Implats pulls plug on further investment in Waterberg JV as COVID-19 changes risk appetite

Impala Platinum CEO, Nico Muller

IMPALA Platinum (Implats) will not invest further in the Waterberg Joint Venture, a large palladium-rich project in South Africa’s Limpopo province.

Its partner in the project, Platinum Group Metals (PTM), said in an announcement today it had received notice from Implats that the COVID-19 pandemic had led to a re-evaluation in its risk appetite “.. in the short, medium and long term”.

In terms of an option agreement, Implats had to decide whether to extend its 15% stake in the joint venture to 50.01% and carry on with development costs. Waterberg was scoped for first production of some 420,000 ounces of platinum group metals from 2023 following investment of as much as $874m. Full production was planned for 2027.

Implats would continue to fund a R55m study (Call Period Program) on the project through to completion in August. The South African firm would also negotiate in good faith a potential smelter off-take agreement for the project, said PTM.

Implats’ decision is nonetheless a bitter blow to PTM, as well as other shareholders in the project including Hosken Consolidated Investments (HCI), the black-empowerment group as Implats would have ploughed in the half of the development. Shares in PTM fell just over 12% in New York and were last trading at US$1.44 per share.

PTM said that Implats intended to remain “an active participant” in Waterberg by funding its share of the costs, subject to future considerations.

PTM, which holds a 50.2% interest in Waterberg JV, said it had recently received interest in the Waterberg Project “… for funding and strategic off-take from other interested parties” without providing additional details. “These discussions will continue while the Call Period Program and mining right application work are ongoing,” the company said.

Implats’ effective withdrawal from future investment in Waterberg Joint Venture does present PTM with some short term liquidity problems as a non-brokered private placement of $2m arranged in June had been postponed in the wake of the news.

Implats’ decision is not a complete surprise, however.

Nico Muller, CEO of Implats, said in March that he didn’t want to make “a life altering decision” in deciding to invest in Waterberg. “We can’t make a big cash flow decision with an uncertain outcome … We do favour near cash flow which is why we are treading cautiously,” he said.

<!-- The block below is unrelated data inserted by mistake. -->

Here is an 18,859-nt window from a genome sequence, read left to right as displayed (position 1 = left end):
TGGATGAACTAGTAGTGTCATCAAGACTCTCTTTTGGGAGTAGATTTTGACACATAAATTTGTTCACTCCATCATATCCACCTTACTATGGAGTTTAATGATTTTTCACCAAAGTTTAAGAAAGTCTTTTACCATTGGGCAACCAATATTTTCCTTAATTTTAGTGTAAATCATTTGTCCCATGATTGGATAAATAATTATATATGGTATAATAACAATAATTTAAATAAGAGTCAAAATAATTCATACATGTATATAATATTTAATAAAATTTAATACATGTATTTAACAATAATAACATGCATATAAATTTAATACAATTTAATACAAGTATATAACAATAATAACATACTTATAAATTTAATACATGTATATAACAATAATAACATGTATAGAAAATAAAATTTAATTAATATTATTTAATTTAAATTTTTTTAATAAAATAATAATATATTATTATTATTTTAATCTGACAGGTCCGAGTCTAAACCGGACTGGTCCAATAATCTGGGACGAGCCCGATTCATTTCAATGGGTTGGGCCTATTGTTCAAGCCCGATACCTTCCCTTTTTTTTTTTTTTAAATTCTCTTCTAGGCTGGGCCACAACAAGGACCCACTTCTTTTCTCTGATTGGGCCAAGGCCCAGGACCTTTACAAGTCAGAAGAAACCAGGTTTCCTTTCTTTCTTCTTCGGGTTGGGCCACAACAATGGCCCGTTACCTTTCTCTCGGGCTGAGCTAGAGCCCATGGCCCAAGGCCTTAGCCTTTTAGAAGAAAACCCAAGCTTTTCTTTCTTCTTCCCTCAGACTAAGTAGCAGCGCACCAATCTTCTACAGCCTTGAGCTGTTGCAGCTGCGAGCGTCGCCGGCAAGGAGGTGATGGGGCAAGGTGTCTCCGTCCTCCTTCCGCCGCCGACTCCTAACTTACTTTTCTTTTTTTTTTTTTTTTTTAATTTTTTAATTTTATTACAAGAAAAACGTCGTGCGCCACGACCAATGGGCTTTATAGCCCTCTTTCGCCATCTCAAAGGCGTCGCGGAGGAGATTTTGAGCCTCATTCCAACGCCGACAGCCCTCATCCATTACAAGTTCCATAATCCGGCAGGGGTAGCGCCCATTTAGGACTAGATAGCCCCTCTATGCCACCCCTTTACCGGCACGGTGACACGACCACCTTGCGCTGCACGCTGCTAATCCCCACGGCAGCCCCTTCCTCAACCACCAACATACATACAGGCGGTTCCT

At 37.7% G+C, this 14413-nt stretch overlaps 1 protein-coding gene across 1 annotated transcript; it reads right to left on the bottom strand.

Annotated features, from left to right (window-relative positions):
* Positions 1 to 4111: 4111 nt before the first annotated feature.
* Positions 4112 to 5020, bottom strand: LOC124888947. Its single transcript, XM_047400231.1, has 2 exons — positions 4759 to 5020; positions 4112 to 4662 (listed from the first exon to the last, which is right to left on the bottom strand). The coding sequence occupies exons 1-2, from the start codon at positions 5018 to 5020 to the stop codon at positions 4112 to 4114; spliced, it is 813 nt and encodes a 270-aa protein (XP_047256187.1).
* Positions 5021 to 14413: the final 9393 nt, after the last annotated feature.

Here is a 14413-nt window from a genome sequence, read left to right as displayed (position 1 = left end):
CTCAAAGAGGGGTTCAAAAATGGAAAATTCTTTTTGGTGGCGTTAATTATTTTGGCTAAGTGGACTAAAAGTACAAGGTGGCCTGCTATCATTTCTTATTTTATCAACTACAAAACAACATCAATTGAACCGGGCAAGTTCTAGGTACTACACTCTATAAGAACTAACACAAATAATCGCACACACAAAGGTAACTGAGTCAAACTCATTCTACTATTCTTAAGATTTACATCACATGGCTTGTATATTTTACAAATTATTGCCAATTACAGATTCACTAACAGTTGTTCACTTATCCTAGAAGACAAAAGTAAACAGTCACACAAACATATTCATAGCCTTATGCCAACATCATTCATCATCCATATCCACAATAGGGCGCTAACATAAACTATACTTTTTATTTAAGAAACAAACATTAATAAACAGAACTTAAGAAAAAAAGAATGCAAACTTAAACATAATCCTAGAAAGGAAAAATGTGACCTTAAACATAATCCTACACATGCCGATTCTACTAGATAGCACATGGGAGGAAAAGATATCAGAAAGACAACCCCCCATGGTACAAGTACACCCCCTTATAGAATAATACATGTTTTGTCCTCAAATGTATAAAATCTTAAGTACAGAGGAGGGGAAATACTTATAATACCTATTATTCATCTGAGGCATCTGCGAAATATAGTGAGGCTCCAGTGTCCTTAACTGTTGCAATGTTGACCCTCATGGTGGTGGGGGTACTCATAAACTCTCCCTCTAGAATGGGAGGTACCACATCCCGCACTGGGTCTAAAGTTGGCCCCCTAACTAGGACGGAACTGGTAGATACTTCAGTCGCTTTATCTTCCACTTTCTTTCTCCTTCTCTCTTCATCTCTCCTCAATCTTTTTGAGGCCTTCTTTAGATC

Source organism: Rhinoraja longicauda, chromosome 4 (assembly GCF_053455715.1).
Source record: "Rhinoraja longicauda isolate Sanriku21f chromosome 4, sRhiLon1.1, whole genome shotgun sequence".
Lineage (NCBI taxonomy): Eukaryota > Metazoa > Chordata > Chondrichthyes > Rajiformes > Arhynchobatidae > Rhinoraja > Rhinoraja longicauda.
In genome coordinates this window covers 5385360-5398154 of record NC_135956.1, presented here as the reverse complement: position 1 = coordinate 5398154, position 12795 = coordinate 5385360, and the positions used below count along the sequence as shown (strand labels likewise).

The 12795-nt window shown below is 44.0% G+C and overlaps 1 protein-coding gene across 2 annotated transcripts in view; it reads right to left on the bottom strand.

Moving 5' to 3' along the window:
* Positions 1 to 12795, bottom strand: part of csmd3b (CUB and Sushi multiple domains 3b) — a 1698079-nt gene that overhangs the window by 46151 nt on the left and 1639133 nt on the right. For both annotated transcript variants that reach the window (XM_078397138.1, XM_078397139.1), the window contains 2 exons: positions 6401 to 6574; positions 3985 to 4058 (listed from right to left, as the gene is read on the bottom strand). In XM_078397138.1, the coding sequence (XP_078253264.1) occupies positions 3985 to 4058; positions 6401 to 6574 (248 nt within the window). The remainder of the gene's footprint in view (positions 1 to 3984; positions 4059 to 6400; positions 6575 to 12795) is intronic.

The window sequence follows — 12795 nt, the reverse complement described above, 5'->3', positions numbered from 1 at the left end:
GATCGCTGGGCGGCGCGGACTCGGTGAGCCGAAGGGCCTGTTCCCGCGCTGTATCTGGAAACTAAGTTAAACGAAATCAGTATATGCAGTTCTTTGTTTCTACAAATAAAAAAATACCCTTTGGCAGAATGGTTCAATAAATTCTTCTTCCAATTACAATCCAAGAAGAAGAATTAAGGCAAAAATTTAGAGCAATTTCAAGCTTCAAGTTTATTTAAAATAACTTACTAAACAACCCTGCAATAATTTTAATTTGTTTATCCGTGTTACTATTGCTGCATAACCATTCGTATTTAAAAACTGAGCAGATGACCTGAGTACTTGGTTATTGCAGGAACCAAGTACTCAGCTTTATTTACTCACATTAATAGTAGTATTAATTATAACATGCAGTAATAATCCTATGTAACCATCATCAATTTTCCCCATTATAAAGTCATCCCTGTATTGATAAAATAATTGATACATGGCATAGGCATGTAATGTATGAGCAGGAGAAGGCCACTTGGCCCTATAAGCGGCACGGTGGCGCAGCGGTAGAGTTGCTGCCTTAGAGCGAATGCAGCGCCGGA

Implats had in October surprised the market with a $758m cash offer for North American Palladium – a Toronto-listed firm that owns the 237,461 oz/year Lac des Iles mine in Canada. Once this deal was under its belt, the question was whether Implats would commit to a long-lead, capital intensive project in the shape of Waterberg JV.

Implats had been given until 90 days after the award of a mining licence by the South African government to the Waterberg JV project to make its decision. Therefore, today’s announcement indicates the decision-making process was informed by recent events.

The onset of COVID-19 has scattered investors nerves with market signals proving complex insofar as no-one is sure of the shape of the economic recovery.

Implats has so far withstood the impact of the COVID-19 related lockdowns in good form with the PGM rand basket price remaining robust throughout – assisted by rand weakness – whilst its processing facilities remained open and made hay with some excess inventory totalling 350,000 oz (6E).


  1. Muller is the best manager Impala has had since the Union Corporation days.

    Conservative, but able to pounce when required to (LdI)
    Rational (Let the drill bit and the Met lab tell us what’s there, not our guts)
    No ego issues

    Do yourself a favour and get the book, “Who the hell wants to be in Platinum”, the history of Impala.
    If you read it carefully, you’ll see the infighting, back biting, egotism etc that pervaded this company’s history since the formation of Gencor.

    What a breath of fresh air to finally get somebody of Muller’s character and capability in charge.

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